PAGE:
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ABSTRACT: Genome-wide association studies have identified strong associations between the risk of developing Parkinson's disease (PD) and polymorphisms in the genes encoding α-synuclein and the microtubule-associated protein tau. However, the contribution of tau and its phosphorylated form (p-tau) to α-synuclein-induced pathology and neuronal dysfunction remains controversial. We have assessed the effects of NAP (davunetide), an eight-amino acid peptide that decreases tau hyperphosphorylation, in mice overexpressing wild-type human α-synuclein (Thy1-aSyn mice), a model that recapitulates aspects of PD. We found that the p-tau/tau level increased in a subcortical tissue block that includes the striatum and brain stem, and in the cerebellum of the Thy1-aSyn mice compared to nontransgenic controls. Intermittent intranasal NAP administration at 2 μg/mouse per day, 5 days a week, for 24 weeks, starting at 4 weeks of age, significantly decreased the ratio of p-tau/tau levels in the subcortical region while a higher dose of 15 μg/mouse per day induced a decrease in p-tau/tau levels in the cerebellum. Both NAP doses reduced hyperactivity, improved habituation to a novel environment, and reduced olfactory deficits in the Thy1-aSyn mice, but neither dose improved the severe deficits of motor coordination observed on the challenging beam and pole, contrasting with previous data obtained with continuous daily administration of the drug. The data reveal novel effects of NAP on brain p-tau/tau and behavioral outcomes in this model of synucleinopathy and suggest that sustained exposure to NAP may be necessary for maximal benefits.Pharmacology Research & Perspectives. 10/2014; 2(5).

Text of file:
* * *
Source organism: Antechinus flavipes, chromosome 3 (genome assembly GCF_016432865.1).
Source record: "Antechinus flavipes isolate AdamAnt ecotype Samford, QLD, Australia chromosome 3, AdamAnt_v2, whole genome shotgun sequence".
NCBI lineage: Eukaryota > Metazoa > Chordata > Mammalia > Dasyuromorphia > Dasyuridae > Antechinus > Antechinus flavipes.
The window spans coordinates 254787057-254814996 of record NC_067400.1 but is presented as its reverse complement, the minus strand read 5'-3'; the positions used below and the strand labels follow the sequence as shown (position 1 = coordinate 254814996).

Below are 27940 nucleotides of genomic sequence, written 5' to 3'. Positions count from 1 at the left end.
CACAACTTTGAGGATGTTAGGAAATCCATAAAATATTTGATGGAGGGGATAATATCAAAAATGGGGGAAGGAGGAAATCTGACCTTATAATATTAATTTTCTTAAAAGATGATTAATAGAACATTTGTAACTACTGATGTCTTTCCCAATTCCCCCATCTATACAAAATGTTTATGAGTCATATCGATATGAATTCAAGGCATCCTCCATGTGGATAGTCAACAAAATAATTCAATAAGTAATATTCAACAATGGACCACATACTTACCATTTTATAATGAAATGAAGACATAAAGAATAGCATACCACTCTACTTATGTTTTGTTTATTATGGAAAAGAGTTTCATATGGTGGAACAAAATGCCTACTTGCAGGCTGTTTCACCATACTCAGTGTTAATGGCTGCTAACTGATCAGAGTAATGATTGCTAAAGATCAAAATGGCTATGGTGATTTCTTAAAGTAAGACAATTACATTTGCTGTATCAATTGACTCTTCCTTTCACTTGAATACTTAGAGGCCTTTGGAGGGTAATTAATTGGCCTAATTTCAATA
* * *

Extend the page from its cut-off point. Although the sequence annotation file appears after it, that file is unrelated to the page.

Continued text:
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ABSTRACT: The NAP motif of activity-dependent neuroprotective protein (ADNP) enhanced memory scores in patients suffering from mild cognitive impairment and protected activities of daily living in schizophrenia patients, while fortifying microtubule (MT)-dependent axonal transport, in mice and flies. The question is how does NAP fortify MTs? Our sequence analysis identified the MT end-binding protein (EB1)-interacting motif SxIP (SIP, Ser-Ile-Pro) in ADNP/NAP and showed specific SxIP binding sites in all members of the EB protein family (EB1–3). Others found that EB1 enhancement of neurite outgrowth is attenuated by EB2, while EB3 interacts with postsynaptic density protein 95 (PSD-95) to modulate dendritic plasticity. Here, NAP increased PSD-95 expression in dendritic spines, which was inhibited by EB3 silencing. EB1 or EB3, but not EB2 silencing inhibited NAP-mediated cell protection, which reflected NAP binding specificity. NAPVSKIPQ (SxIP=SKIP), but not NAPVAAAAQ mimicked NAP activity. ADNP, essential for neuronal differentiation and brain formation in mouse, a member of the SWI/SNF chromatin remodeling complex and a major protein mutated in autism and deregulated in schizophrenia in men, showed similar EB interactions, which were enhanced by NAP treatment. The newly identified shared MT target of NAP/ADNP is directly implicated in synaptic plasticity, explaining the breadth and efficiency of neuroprotective/neurotrophic capacities.Molecular Psychiatry 09/2014; · 15.15 Impact Factor